AHC Group, Inc.
156 Stone Church Road, Ballston Spa, NY 12020 , U.S.A.
New World Companies: The Future Of Capitalism
How does a good company generate value in society? How do the leaders of these new world companies reshape and remake our families’ available goods, our friendship networks, and the many smaller firms that support them?
As a management consultant to over a hundred firms in the last thirty years, my team and I have worked with global companies such as Toyota, Suncor, Siemens, and FedEx, to name a few, to help them transform into new world companies – companies ready to take on the challenges of today’s global economy. In doing this, I derived a way to describe how companies mature by seeing the process as a symbolic clock of corporate competitiveness. As this concept evolved, I came to focus not on the clock itself, but on what it represents: time. Furthermore, I’ve broken down the time periods into segments that represent significant stages in the life of a global business. I often refer to these timeframes as “urgencies,” because, as I view it, corporations must accomplish the business goals outlined within each time period if they are to be successful.
Throughout the years, I have revised my description of these timeframes in a company’s life to take into account the emergence of what I call social response capitalism. I became increasingly aware of the financial ramifications of social response capitalism while working with new world companies. I came to see how each company contributes to this most important new business movement in decades, and why this evolution is crucial to the health of any company – whether a large global corporation or a small regional family business.
The Six Timeframes of a Company’s Life
The first of the six timeframes in the life of a company can be summarized by the term “profit margin improvement.” Increasing revenues and profits is of primary significance for success in this initial stage.
During the second timeframe of a company’s life, business practices must focus on improving efficiency in the areas of manufacturing, distribution, and sales. The essentials of efficient manufacturing include improving the automation of the manufacturing process, and finding outsourcers who can reduce production costs. A company’s sales and distribution may produce as much as 80 percent of its profits. What has become known as distribution channel realignment is a crucial area in which companies can significantly enhance performance. This may include strategies such as broadening networks, reducing transportation costs, and improving customer service.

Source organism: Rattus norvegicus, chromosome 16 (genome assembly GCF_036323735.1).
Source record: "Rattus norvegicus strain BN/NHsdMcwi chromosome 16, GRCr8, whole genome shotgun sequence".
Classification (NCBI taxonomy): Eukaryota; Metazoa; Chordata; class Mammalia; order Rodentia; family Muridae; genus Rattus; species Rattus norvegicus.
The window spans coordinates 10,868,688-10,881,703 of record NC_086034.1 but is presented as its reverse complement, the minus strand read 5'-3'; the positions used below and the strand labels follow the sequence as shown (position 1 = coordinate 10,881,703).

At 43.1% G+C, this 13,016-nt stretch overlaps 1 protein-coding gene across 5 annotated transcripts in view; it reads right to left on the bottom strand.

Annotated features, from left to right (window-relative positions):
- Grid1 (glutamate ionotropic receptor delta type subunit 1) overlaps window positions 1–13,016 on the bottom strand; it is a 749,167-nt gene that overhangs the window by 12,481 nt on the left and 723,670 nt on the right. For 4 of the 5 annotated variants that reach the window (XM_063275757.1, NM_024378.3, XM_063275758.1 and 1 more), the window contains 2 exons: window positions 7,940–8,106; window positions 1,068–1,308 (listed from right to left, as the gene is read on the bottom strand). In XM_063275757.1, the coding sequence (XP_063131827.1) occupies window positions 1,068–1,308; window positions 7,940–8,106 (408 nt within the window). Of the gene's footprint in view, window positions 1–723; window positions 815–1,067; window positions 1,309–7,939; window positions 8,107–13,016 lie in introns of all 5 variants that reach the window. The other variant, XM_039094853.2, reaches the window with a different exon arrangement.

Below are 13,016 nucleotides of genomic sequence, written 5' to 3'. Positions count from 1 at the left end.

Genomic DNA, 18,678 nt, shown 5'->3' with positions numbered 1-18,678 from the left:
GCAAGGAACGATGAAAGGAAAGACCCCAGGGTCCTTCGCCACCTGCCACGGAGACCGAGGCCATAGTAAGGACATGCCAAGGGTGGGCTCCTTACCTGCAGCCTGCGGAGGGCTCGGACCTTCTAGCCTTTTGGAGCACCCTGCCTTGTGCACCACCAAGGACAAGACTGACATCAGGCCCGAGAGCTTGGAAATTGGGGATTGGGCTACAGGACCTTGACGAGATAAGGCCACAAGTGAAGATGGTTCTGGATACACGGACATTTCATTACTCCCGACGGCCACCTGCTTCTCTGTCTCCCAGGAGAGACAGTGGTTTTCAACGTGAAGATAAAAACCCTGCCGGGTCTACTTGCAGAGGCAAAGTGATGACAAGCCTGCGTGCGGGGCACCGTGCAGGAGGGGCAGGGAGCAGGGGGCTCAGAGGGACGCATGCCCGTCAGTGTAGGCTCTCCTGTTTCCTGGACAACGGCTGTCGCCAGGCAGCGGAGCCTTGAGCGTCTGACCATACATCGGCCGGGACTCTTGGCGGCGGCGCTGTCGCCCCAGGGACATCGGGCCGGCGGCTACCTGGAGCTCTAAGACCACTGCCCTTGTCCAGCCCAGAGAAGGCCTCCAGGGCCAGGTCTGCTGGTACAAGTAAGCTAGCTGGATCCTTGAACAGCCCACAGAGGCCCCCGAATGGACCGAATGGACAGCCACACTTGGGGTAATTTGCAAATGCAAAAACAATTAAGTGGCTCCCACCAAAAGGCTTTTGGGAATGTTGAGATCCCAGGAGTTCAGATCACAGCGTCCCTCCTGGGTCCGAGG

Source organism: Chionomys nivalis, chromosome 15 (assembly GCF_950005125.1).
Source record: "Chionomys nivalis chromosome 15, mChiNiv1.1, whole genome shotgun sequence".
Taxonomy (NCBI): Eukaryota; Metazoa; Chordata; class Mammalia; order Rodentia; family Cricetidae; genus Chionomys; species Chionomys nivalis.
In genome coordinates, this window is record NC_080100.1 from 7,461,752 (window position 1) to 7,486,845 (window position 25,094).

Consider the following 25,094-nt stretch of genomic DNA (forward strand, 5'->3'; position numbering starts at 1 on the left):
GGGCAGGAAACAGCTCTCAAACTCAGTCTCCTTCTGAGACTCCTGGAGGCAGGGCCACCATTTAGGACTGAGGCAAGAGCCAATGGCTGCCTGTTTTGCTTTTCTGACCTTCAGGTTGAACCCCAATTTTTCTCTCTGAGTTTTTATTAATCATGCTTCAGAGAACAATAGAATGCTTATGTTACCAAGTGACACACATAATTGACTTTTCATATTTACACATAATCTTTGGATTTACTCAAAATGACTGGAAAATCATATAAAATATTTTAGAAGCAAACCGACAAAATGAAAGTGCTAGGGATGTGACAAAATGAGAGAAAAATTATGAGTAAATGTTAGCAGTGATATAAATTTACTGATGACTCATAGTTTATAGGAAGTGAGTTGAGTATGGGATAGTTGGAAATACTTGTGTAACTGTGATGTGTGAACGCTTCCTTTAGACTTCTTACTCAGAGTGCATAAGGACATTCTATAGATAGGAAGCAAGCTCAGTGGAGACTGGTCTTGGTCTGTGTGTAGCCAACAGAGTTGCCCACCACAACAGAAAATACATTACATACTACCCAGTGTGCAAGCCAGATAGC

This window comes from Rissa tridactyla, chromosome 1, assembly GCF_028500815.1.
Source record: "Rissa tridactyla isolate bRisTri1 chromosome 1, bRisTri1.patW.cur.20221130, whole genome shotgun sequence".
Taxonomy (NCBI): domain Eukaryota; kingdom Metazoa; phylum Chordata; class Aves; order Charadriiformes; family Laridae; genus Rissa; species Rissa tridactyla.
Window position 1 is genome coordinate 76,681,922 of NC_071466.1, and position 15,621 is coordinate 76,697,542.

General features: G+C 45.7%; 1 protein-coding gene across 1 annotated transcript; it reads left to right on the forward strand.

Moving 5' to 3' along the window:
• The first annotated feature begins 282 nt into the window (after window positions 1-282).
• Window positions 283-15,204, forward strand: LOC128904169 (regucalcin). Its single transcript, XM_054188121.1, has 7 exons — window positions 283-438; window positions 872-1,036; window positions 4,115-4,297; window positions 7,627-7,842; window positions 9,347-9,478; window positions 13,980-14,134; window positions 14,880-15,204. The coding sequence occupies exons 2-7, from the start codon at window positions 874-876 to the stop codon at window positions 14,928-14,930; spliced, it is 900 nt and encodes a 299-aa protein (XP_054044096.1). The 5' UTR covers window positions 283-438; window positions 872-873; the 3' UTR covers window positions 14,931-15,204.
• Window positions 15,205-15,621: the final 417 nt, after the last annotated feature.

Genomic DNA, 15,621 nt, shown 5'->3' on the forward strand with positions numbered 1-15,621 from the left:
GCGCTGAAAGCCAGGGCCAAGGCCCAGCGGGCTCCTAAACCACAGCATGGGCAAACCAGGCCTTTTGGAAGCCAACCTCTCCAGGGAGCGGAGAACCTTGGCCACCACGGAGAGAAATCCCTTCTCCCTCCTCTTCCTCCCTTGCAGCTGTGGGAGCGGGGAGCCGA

Enhanced performance expedites the third stage of a company’s life: expansion of its global customer base. Successful companies must develop globally if they hope to remain competitive. Expansion may not be the “mother” of invention, but it certainly is the “sibling.”
Presuming a company progresses to a successful third phase – and only a few do – its fourth stage must focus on product differentiation. In the extremely competitive environment of global business, companies must continually increase the recognizability of their products against those of their competitors. Once this goal is attained, the corporation enters the fifth stage – reducing risk factors for investors. Whatever companies produce, they must do so with fewer financial and operational risks than their competitors.
The sixth and final stage of a successful global business focuses on environmental, social, and governance practices – three areas of concern that lie outside company operations. This recently evolved step involves a company’s efforts in responding to the social concerns of its customers and clients; having these actions recognized by the analysts and investment managers who assess its likelihood of success.
This is social response capitalism. One of the most significant ways of evaluating a company’s prospects and performance rests with its social products differentiation. This involves the assimilation of “social response values” into its products and services. Throughout the years – as I’ve refined my approach to corporate success by adding social concerns as measurable criteria – I’ve come to realize that this sixth stage is necessary not only for corporate success, but also for corporate survival.
Unless a firm takes into account the profound changes that have become part of the new global corporate culture, it can neither thrive nor can it survive.